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 Sunday, 19 January, 2003, 05:29 GMT
Chavez warns of more food seizures
Protesters hold candlelight march in Caracas
Protests and strikes have crippled the economy
Venezuelan President Hugo Chavez has warned that the military will continue to seize food and drinks from warehouses to alleviate shortages caused by a seven-week nationwide stoppage

He also said he was taking legal steps against banks and parts of the media to break the strike.

We're tired of so much abuse of power

Demonstrator
As the protests continued, more than 100,000 people took to the streets of the Venezuelan capital, Caracas, on Saturday night in support of the action which has crippled the country's economy.

On Friday, Mr Chavez ordered troops to take over privately-owned bottling plants and distribute the goods to the public.

The president, meanwhile, said the government might withdraw from mediated talks with opposition leaders aimed at trying to resolve the crisis peacefully.

Talks warning

Traffic ground to a halt as anti-government protesters - waving flags and holding torches - marched down a highway in Caracas.

"We don't want this totalitarian regime that the president wants to impose," said 25-year-old Carolina Serrano.

"We're tired of so much abuse of power," she said.

The protesters are demanding that Mr Chavez resign and hold early elections.

But the president has insisted he will not quit before a referendum on his rule on 19 August.

Mr Chavez said the government might pull out of negotiations which have been going on since last November if the demonstrations continue.

"If we decide to leave the table it's because those people [opposition] don't show demonstrations of wanting to take the democratic path," he told the state-run Venpres news agency.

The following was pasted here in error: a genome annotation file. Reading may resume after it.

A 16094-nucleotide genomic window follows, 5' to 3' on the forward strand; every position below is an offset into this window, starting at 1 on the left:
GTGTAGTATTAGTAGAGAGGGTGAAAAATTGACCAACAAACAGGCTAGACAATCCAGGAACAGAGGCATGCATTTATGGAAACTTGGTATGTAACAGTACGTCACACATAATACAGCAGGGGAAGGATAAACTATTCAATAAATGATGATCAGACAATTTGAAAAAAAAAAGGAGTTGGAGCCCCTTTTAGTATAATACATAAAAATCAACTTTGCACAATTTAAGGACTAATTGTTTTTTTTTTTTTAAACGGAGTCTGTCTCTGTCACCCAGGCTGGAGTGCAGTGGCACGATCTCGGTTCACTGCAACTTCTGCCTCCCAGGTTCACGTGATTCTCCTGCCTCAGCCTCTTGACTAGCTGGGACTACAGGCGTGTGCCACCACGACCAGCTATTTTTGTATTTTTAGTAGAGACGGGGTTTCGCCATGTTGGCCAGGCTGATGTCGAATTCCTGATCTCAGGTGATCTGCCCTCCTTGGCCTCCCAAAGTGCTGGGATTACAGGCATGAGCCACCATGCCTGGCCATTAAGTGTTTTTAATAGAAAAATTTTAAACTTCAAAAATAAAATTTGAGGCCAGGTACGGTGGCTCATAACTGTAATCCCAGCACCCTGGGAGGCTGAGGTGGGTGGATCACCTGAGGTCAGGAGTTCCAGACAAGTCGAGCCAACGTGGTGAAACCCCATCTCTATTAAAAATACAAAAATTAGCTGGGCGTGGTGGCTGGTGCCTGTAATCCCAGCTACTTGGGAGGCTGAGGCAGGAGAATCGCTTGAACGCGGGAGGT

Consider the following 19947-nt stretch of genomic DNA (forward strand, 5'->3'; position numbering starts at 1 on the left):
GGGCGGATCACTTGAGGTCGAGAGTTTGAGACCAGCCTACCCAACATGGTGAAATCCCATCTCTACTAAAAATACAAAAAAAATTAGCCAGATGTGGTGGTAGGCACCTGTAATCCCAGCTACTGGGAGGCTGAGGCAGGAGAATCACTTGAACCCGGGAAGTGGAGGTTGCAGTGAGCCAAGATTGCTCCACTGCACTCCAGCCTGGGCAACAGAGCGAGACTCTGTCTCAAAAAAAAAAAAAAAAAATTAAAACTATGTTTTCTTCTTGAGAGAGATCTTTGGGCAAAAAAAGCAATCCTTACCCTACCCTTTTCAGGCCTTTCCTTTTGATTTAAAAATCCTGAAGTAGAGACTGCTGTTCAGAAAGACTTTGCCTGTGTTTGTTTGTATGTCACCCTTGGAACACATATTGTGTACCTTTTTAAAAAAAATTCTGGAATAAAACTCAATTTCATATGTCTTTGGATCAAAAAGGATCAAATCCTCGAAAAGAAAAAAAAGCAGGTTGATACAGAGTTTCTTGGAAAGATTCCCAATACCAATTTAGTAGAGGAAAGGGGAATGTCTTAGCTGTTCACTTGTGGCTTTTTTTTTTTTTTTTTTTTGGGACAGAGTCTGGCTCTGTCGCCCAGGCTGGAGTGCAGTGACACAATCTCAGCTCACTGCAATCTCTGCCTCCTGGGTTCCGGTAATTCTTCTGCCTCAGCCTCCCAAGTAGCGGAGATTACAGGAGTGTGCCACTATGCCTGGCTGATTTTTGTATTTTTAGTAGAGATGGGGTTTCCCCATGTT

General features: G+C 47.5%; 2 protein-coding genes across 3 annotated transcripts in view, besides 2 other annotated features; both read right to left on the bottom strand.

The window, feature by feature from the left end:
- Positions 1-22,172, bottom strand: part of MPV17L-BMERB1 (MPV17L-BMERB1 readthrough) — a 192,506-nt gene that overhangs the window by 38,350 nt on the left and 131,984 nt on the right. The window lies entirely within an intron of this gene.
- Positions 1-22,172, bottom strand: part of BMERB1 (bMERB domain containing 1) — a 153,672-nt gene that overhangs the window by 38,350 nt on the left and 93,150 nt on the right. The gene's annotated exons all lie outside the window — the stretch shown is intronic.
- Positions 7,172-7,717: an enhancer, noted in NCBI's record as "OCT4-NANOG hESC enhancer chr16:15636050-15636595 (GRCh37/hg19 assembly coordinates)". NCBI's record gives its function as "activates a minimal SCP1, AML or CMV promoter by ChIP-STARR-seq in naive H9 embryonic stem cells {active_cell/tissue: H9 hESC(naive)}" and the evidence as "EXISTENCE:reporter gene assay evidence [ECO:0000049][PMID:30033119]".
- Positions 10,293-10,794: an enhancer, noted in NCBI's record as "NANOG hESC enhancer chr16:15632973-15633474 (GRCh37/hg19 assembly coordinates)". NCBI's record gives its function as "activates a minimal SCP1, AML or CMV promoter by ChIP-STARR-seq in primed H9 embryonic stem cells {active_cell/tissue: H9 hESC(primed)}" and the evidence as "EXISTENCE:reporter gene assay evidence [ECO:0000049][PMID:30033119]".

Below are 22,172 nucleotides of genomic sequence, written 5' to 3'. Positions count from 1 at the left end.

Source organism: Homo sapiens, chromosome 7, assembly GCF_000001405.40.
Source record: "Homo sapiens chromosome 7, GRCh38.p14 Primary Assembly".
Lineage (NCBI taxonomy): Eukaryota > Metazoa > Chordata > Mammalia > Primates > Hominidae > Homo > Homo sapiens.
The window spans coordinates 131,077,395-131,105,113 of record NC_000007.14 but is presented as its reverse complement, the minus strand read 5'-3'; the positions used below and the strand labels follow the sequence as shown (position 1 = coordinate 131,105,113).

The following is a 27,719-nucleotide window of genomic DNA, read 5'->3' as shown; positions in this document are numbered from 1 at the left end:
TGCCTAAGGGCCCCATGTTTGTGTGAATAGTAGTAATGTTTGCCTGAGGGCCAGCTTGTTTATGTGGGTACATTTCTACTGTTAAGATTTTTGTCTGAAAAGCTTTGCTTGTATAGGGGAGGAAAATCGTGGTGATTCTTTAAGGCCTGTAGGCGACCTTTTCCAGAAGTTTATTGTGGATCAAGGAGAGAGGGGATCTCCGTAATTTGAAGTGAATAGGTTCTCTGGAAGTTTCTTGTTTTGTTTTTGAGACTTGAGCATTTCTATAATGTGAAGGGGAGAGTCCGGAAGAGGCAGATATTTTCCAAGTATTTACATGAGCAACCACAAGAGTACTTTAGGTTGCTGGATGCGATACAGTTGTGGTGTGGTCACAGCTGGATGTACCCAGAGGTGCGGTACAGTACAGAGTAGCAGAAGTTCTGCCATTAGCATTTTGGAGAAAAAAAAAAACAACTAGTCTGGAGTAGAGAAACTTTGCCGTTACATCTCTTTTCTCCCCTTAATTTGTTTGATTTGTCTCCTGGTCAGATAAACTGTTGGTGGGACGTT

Food seized

The president said he had ordered all garrison commanders across the country to take control of sites where food or drinks were being withheld from sale in the shops.

Bottles outside a plant seized by government troops
Chavez accused the plants of hoarding food and drinks

He accused the striking food manufacturers of violating basic laws by denying Venezuelans food and drink.

On Friday, soldiers confiscated food and drink from Venezuela's largest food company, Empresas Polar, and the Panamco drinks company, in Valencia.

"We've put up with too much," Mr Chavez said in a televised speech.

He said he had also ordered "legal proceedings to begin against the bank... and the media".

The opposition led media has broadcast anti-Chavez messages around the clock, while the banks have restricted their opening hours.

  WATCH/LISTEN
  ON THIS STORY
  The BBC's Richard Forrest
"Venezuela's economy's in serious trouble"

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18 Jan 03 | Americas
16 Jan 03 | Business
16 Jan 03 | Americas
04 Jan 03 | Americas
03 Jan 03 | Americas
05 Dec 02 | Americas
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